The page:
Estimating Clinically Relevant Cut-Off Values for a High-Throughput Quantitative Real-Time PCR Detecting Bacterial Respiratory Pathogens in Cattle

Publikation: Bidrag til tidsskriftTidsskriftartikelfagfællebedømt

Bovine respiratory disease (BRD) results from interactions between pathogens, environmental stressors, and host factors. Obtaining a diagnosis of the causal pathogens is challenging but the use of high-throughput real-time PCR (rtPCR) may help target preventive and therapeutic interventions. The aim of this study was to improve the interpretation of rtPCR results by analysing their associations with clinical observations. The objective was to develop and illustrate a field-data driven statistical method to guide the selection of relevant quantification cycle cut-off values for pathogens associated with BRD for the high-throughput rtPCR system “Fluidigm BioMark HD” based on nasal swabs from calves. We used data from 36 herds enrolled in a Danish field study where 340 calves within pre-determined age-groups were subject to clinical examination and nasal swabs up to four times. The samples were analysed with the rtPCR system. Each of the 1,025 observation units were classified as sick with BRD or healthy, based on clinical scores. The optimal rtPCR results to predict BRD were investigated for Pasteurella multocida, Mycoplasma bovis, Histophilus somni, Mannheimia haemolytica, and Trueperella pyogenes by interpreting scatterplots and results of mixed effects logistic regression models. The clinically relevant rtPCR cut-off suggested for P. multocida and M. bovis was ≤ 21.3. For H. somni it was ≤ 17.4, while no cut-off could be determined for M. haemolytica and T. pyogenes. The demonstrated approach can provide objective support in the choice of clinically relevant cut-offs. However, for robust performance of the regression model sufficient amounts of suitable data are required.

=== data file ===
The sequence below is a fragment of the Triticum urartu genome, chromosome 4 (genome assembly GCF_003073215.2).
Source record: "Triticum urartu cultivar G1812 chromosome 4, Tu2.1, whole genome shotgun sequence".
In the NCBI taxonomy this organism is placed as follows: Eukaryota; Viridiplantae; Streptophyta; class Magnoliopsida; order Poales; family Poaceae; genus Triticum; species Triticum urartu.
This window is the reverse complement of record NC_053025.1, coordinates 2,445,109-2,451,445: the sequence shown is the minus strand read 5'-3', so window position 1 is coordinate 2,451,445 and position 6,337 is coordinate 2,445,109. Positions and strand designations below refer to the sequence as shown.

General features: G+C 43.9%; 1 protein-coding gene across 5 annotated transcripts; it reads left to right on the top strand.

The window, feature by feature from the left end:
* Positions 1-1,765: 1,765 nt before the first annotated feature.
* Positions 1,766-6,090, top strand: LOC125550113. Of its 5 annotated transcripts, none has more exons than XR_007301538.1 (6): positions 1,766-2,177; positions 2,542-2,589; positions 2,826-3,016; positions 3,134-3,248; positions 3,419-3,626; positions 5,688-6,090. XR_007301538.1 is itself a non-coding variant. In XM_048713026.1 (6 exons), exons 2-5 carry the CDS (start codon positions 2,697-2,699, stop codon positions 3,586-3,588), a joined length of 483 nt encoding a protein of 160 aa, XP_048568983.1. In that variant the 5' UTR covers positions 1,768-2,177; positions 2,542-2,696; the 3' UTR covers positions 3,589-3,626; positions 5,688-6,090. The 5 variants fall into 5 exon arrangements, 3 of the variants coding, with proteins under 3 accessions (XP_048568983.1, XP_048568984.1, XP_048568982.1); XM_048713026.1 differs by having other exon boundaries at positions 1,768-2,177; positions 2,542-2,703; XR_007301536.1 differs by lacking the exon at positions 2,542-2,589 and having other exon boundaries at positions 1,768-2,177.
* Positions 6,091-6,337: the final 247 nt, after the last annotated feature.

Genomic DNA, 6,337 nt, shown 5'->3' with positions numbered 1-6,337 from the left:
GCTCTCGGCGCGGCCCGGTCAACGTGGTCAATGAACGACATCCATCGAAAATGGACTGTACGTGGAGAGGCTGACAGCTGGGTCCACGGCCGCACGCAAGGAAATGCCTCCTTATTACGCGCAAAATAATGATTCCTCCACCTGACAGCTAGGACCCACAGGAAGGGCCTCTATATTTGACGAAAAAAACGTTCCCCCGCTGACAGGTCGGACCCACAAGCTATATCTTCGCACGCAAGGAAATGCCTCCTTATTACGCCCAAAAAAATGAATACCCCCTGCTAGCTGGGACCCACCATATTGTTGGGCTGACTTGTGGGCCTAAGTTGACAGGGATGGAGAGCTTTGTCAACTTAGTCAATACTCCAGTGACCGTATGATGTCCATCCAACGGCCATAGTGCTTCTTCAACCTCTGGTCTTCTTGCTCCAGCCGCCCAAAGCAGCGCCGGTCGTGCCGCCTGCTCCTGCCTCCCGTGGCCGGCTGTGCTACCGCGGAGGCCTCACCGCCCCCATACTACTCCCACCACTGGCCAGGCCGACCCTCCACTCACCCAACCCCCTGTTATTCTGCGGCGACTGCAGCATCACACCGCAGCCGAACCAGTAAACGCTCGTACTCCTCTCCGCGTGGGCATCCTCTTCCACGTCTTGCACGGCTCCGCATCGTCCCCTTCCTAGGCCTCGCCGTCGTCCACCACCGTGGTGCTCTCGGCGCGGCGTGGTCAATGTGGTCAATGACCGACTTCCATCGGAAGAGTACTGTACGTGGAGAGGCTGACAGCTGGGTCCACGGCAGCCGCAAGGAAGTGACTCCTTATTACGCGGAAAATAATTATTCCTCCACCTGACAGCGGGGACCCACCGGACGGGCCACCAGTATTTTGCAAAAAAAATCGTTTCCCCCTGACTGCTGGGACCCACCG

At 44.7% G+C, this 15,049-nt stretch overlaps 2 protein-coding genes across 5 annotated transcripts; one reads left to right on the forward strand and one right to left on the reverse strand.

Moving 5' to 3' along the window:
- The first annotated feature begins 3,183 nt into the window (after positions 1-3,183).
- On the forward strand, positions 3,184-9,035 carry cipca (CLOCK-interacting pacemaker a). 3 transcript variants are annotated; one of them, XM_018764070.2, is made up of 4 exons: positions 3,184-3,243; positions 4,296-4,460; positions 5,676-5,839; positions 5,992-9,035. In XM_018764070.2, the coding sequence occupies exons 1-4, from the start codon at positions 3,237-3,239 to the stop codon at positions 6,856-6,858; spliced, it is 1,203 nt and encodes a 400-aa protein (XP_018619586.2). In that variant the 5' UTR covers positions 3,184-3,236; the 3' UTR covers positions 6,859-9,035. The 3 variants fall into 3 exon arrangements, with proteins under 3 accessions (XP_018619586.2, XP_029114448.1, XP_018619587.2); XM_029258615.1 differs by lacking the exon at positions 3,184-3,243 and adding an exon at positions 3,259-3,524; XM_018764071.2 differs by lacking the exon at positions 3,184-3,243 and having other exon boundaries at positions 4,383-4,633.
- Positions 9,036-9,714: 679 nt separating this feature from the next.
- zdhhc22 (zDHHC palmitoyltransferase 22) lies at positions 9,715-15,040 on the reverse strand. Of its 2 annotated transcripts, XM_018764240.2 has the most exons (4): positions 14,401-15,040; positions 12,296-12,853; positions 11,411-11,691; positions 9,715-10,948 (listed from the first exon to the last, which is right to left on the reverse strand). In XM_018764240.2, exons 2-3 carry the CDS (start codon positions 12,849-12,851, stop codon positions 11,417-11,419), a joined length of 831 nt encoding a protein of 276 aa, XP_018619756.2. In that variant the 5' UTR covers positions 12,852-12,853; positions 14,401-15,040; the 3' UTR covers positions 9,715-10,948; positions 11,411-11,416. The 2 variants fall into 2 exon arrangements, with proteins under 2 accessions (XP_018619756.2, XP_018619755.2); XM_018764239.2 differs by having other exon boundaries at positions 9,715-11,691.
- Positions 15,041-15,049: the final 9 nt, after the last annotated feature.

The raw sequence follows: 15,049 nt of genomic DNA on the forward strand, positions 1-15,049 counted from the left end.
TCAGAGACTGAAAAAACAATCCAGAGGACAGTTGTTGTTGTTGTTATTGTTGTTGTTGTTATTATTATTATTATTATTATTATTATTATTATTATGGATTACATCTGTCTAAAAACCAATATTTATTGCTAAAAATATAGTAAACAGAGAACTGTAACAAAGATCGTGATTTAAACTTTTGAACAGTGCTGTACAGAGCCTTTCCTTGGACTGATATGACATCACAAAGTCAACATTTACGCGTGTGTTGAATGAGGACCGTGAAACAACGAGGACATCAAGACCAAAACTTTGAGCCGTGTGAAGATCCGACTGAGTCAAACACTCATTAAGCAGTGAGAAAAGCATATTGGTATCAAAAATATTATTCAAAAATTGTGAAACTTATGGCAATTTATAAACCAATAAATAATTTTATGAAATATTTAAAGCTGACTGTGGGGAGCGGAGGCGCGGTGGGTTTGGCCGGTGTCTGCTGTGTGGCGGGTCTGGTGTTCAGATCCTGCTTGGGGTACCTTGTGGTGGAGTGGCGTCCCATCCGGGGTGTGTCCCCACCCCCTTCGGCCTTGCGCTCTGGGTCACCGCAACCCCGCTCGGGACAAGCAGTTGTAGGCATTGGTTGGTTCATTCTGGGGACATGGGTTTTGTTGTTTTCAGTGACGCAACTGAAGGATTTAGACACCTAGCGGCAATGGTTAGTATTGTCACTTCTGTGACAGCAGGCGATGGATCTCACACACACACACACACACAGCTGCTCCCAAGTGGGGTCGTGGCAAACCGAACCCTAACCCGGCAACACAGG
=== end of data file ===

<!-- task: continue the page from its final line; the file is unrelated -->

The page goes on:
TidsskriftFrontiers in Veterinary Science
StatusUdgivet - 2021

Bibliografisk note

Copyright © 2021 Klompmaker, Brydensholt, Michelsen, Denwood, Kirkeby, Larsen, Goecke, Otten and Nielsen.

Antal downloads er baseret på statistik fra Google Scholar og

Ingen data tilgængelig

ID: 271984765